Research has confirmed the beneficial therapeutic effect of short-segment posterior fixation with pedicle screws in the injured vertebra as treatment for thoracolumbar fractures [6-13]. Biomechanically, the screws at the fracture level function as a push point with an anterior vector, creating a "lordorizing" force that restores the anterior vertebral height and corrects the kyphosis . Some clinical studies have shown that inserting monoaxial or polyaxial pedicle screws at the fracture level could achieve better kyphosis correction, less sagittal alignment correction failure, and better maintenance of anterior vertebral height [7,8,10,12,18]. Short-segment posterior fixation can be achieved by the insertion of either a monoaxial or a polyaxial pedicle screw into the injured vertebra; however, no studies have compared the efficacy of the two options.
Our retrospective study shows that both options markedly improved the outcome of patients postoperatively. This was reflected in considerable improvements whether analysed according to sex, age, fracture injury classification, fracture site, TLISS score, ASIA Score, AO classification, hospital stay, injury-to-operation interval, or associated injury after treatment. However, no statistically significant differences were observed between the two groups（p>0.05. These results support the proposition that inserting either a monoaxial or polyaxial pedicle screw in the injured vertebra is an effective surgical treatment.
In our study, we measured and calculated the prevertebral height ratio, injured vertebral endplate centre ratio, and the kyphosis of the injured vertebrae. As shown in Table 2, the prevertebral height ratio and the kyphosis of the injured vertebrae postoperatively and at the final follow-up were greatly improved. This confirms that inserting a monoaxial or polyaxial pedicle screw in the injured vertebra can correct the deformity through vertebral endplate augmentation with its buttress effect (bending force) as with the rod-sleeve method, which was until recently commonly used in spinal instrumentation [7,19-22]. No statistically significant differences were observed, however, between the two groups. The injured vertebral endplate centre ratios in the postoperative and the final follow-up were greatly improved, and the correction effect of group A was better than that of group B. In addition, significant differences were observed between the two groups (p<0.05). Many reports  have proposed that the screw at the fracture level may provide a mass effect that prevents the vertebra from collapsing. It may also help to support the anterior column, which is vital for the stability of the construct. However, it is not clear why there is a better correction effect in group A compared to group B.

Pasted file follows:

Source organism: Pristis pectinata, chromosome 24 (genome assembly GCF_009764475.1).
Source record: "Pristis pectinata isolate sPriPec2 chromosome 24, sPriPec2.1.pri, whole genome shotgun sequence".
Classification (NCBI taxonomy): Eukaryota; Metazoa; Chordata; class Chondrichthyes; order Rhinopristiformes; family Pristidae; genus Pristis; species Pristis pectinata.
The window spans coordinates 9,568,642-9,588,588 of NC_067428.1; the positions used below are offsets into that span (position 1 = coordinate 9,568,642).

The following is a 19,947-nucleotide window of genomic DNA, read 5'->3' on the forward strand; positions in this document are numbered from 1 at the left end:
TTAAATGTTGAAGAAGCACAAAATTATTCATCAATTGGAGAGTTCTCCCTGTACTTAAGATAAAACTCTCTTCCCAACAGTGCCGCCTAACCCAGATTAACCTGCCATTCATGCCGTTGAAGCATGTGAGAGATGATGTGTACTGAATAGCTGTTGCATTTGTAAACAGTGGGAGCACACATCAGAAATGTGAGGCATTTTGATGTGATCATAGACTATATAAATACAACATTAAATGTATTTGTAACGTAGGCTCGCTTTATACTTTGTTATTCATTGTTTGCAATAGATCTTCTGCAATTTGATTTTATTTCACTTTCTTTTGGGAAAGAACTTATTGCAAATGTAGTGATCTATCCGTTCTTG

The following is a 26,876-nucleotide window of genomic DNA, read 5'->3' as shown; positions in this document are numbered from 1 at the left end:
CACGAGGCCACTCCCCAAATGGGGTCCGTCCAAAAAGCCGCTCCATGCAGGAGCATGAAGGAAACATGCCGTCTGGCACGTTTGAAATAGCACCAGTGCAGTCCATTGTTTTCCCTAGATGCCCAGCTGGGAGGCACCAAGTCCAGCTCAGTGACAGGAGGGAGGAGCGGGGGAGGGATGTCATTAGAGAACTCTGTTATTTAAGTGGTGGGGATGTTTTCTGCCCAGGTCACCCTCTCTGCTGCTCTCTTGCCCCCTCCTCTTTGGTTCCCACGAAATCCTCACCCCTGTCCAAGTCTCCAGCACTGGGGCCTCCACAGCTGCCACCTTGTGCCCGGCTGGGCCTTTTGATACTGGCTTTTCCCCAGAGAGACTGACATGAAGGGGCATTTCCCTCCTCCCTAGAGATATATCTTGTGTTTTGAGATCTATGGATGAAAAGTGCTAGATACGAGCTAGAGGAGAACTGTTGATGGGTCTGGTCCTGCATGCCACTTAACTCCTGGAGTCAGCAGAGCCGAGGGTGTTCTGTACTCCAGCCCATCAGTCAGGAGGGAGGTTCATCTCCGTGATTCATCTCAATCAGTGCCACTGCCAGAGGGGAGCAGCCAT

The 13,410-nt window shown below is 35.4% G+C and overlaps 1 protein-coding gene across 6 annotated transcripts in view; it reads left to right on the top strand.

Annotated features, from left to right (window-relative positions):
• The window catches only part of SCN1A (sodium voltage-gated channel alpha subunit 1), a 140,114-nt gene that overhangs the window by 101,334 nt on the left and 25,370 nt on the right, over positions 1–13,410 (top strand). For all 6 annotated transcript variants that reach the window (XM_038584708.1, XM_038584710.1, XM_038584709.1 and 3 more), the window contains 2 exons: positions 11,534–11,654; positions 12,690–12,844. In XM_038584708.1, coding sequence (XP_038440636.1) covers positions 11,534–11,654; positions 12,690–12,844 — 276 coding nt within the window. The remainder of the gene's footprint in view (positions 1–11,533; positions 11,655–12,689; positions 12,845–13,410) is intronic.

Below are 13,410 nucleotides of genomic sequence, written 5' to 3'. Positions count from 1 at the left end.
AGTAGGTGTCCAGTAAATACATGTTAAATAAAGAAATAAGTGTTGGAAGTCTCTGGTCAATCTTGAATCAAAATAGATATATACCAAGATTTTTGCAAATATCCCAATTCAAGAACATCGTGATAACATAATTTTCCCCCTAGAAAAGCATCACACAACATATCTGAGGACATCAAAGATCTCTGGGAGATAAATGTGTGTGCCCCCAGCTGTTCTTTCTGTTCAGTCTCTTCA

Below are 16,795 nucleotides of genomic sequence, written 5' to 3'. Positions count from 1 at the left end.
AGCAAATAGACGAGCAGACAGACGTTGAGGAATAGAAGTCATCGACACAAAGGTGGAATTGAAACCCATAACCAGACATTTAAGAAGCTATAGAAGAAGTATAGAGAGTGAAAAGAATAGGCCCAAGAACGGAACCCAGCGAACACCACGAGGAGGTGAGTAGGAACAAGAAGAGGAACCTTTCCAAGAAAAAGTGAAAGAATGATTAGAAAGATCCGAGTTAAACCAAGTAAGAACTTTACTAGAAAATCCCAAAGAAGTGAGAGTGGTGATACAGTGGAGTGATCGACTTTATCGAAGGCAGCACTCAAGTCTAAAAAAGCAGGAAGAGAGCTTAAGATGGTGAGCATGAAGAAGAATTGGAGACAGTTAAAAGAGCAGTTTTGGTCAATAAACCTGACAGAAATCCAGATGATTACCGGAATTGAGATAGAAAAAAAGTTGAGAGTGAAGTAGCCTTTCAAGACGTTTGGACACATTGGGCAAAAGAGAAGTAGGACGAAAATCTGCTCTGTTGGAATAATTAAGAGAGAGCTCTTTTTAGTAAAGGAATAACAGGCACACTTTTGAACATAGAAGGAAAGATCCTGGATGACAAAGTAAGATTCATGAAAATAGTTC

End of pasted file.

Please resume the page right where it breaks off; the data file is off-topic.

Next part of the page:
Polyaxial pedicle screw heads are vulnerable to fatigue failure; the region between the screw head and shaft has been found to fail first in many biomechanical studies [23-25]. Further, the use of additional intermediate monoaxial pedicle screws may result in a stiffer construct and a reduced level of von Mises stress on the pedicle screws than on the polyaxial pedicle screw models . In addition, the monoaxial screws can slap the collapsed endplate, reset the endplate fracture, maintain the reduction, reduce the degeneration of the intervertebral disc injury, and perhaps better maintain the stability of the spine; thus, reducing the incidence of back pain. Furthermore, the head of the polyaxial pedicle screw is movable and cannot support the injured vertebral body. The monoaxial pedicle screws inserted at the fracture level showed higher stability in flexion and extension than the similarly placed polyaxial pedicle screws . Moreover, in the operation（as shown in Figure 4), we selected the midpoint of the transverse process on both sides of the injured vertebral body and the intersection of the anterior line of the superior articular process as the needle point. We then placed two locating needles, and kept them at an angle of about 30 degrees to the sagittal plane, the positioning needle, and the cross-section form an angle; the vertebral bodies above and below the injured vertebrae are in the direction of the traditional needle insertion, and the sagittal plane is formed at an angle of about 15 degrees, so that the positioning needle is parallel to the cross-section; The vertebral pedicle screw installed in the manner of needle insertion can support the sling and the role of the vertebral endplate. Thus, our results provided a reference for the treatment of thoracolumbar fractures with severe vertebral endplate damage using invasive intermediate monoaxial pedicle screw fixation.
This study has many limitations. First, the number of patients included in the study was small, and this was a retrospective study. Second, a selection bias may exist because this study included patients referred to our teaching hospitals. Third, it is necessary to discuss several factors including different patient conditions, the variability in bone density, muscle forces, vertebral size, the length and diameter of pedicle screws, and the degree of joint degeneration of the body.